Volcanoes remind us of their power

The eruption at Sinabung prompted many to leave their homes The eruption at Mount Sinbung prompted many to leave their homes

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Volcanic Mount Sinbung in Sumatra, Indonesia, has sprung to life in a series of massive eruptions over the last few days.

The volcano had lain dormant for more than 400 years before a few minor eruptions three years ago. But over the past week, more than 5,000 people have been evacuated from nearby towns and villages as Sinbung makes her presence felt.

The volcano erupted an ash cloud more than 6km (4mi) into the air, and a super-heated avalanche of lava, ash and rock raced down its flanks at terrifying speeds.

There have been reports of a stream of red hot lava extending a kilometre or so from the vent.

Sinabung's activity is fed by the slow tectonic descent of rocks forming the floor of the Indian ocean, drawn down and northward into the Earth's mantle beneath Indonesia. This geological feature is called the Sunda Arc and it is home to some of the largest volcanic eruptions ever seen.

The 1815 eruption of Mount Tambara, above the Sunda Arc, remains the largest recorded volcano ever.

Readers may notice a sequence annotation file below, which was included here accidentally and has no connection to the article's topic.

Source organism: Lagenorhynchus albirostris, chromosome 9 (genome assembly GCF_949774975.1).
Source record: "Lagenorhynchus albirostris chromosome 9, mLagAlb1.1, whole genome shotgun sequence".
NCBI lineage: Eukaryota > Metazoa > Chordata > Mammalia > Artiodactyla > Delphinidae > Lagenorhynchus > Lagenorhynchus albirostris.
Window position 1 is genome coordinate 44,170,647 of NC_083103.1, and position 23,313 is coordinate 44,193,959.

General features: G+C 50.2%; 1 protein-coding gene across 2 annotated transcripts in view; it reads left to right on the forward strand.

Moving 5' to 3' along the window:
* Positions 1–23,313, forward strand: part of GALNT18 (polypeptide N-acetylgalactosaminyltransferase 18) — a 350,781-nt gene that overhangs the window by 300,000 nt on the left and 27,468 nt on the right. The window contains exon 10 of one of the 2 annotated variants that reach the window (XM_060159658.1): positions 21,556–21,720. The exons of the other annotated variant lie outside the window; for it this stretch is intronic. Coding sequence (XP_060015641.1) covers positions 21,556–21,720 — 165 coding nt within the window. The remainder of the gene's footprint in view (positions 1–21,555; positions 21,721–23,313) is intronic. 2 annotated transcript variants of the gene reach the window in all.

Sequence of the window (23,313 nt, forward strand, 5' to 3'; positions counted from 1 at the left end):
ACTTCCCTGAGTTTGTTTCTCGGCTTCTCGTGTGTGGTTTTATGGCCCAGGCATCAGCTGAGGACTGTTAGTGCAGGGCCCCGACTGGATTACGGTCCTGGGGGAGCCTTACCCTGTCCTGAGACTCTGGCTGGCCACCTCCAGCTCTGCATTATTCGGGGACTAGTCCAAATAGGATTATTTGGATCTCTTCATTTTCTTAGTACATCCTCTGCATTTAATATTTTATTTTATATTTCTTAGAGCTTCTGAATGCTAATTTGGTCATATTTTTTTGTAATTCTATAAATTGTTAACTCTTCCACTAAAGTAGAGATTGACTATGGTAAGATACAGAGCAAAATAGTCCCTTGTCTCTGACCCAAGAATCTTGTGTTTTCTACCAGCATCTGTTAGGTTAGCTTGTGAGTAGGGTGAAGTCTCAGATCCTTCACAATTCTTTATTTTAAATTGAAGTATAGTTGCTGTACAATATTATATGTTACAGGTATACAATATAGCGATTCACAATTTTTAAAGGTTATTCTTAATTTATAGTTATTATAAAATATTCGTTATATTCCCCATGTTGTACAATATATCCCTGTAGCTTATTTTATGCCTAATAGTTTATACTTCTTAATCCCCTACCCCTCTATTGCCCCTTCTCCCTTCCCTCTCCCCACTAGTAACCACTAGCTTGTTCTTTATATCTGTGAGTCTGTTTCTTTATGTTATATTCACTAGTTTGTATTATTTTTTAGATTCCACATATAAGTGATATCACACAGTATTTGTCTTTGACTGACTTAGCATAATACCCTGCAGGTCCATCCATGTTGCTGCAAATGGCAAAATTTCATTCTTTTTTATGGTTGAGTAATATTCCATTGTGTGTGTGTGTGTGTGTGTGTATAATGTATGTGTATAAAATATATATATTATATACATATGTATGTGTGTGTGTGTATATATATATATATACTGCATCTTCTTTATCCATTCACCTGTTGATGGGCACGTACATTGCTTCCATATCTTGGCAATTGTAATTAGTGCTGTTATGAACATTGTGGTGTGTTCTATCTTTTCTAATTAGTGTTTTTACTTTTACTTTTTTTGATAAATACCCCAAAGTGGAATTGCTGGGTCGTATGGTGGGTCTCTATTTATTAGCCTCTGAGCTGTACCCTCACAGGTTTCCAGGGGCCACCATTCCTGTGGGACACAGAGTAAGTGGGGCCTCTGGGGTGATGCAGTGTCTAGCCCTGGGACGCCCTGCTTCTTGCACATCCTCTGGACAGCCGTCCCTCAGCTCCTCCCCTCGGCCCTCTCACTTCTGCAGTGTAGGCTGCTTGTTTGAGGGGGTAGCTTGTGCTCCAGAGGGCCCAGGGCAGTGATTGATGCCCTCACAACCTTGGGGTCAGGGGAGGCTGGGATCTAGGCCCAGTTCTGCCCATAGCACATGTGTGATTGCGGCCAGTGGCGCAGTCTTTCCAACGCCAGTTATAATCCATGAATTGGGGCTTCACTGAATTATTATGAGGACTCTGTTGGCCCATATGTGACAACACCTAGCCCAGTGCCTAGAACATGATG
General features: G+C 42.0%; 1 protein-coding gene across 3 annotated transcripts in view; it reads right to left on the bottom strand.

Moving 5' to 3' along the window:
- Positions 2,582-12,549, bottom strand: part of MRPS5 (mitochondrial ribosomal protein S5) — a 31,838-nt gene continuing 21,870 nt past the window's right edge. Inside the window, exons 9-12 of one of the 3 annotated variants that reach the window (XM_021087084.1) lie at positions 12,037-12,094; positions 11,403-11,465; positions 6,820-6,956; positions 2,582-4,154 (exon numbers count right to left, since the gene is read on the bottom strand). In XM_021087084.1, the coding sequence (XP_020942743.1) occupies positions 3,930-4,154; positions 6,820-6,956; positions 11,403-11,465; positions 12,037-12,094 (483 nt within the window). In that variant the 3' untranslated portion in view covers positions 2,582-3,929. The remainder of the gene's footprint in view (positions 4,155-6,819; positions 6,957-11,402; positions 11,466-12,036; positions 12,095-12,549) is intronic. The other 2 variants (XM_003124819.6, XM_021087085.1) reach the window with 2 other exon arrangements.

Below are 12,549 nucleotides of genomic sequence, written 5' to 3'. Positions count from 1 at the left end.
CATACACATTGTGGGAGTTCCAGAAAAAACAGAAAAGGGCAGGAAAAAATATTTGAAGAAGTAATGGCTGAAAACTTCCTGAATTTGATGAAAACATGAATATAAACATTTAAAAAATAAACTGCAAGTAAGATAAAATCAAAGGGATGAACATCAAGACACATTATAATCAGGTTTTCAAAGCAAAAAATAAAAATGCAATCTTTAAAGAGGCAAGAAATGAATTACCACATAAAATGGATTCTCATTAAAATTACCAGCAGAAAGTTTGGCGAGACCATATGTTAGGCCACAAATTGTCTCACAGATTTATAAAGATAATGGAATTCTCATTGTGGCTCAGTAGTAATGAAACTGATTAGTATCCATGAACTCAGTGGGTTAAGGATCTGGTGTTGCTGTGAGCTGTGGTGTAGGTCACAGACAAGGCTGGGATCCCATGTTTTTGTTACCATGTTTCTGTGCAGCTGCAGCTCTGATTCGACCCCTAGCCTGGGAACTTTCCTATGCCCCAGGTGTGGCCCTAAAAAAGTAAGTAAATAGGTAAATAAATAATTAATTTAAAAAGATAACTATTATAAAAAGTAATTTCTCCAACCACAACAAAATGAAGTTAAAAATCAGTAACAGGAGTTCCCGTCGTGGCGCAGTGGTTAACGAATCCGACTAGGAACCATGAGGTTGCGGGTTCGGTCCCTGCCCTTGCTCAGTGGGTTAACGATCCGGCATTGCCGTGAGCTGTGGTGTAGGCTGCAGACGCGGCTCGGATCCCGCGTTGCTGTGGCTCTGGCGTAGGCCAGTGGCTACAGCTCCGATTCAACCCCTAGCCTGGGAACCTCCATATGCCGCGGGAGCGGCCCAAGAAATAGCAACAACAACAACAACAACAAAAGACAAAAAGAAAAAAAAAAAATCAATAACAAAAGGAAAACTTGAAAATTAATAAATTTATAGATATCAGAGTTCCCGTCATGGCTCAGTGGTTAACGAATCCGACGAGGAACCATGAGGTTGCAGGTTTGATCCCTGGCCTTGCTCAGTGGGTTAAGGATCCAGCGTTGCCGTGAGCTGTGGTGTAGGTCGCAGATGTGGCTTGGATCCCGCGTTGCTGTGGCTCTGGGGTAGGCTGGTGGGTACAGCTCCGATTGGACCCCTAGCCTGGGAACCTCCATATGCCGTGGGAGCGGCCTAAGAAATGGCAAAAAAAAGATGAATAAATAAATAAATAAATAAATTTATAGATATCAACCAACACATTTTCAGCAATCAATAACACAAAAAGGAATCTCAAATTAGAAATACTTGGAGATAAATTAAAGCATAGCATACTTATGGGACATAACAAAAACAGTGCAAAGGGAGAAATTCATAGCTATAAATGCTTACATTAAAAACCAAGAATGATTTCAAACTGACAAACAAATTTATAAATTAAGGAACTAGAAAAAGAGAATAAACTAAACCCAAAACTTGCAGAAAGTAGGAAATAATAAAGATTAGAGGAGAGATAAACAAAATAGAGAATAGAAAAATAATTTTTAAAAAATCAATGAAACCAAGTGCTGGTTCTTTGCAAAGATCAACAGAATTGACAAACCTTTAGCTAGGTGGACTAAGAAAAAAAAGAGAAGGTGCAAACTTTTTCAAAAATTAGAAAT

But it is topped by the super-eruption of Toba, also in Sumatra, which scientists place at 70,000 years ago as the largest in human history.

The eruption of Indonesian Krakatoa was smaller than both, yet was heard 5,000km (3,000mi) away and caused widespread devastation. More than 35,000 people are thought to have been killed.

Mount Etna lights up Sicilian skies

Indonesia, the world's fourth most populous nation, sits atop a geological powder keg. This week's eruption of Sinabung serves as a reminder.

As Sinabung puts on her show of power, in the Mediterranean the volcano Etna has also been active. But the view of Etna's summit is far more gentle, as extraordinary smoke rings have been puffed into the Sicilian sky, as if the volcano is sitting back and relaxing for a while.

Photographer Tom Pfeiffer managed to capture the scene in his fantastic shots.

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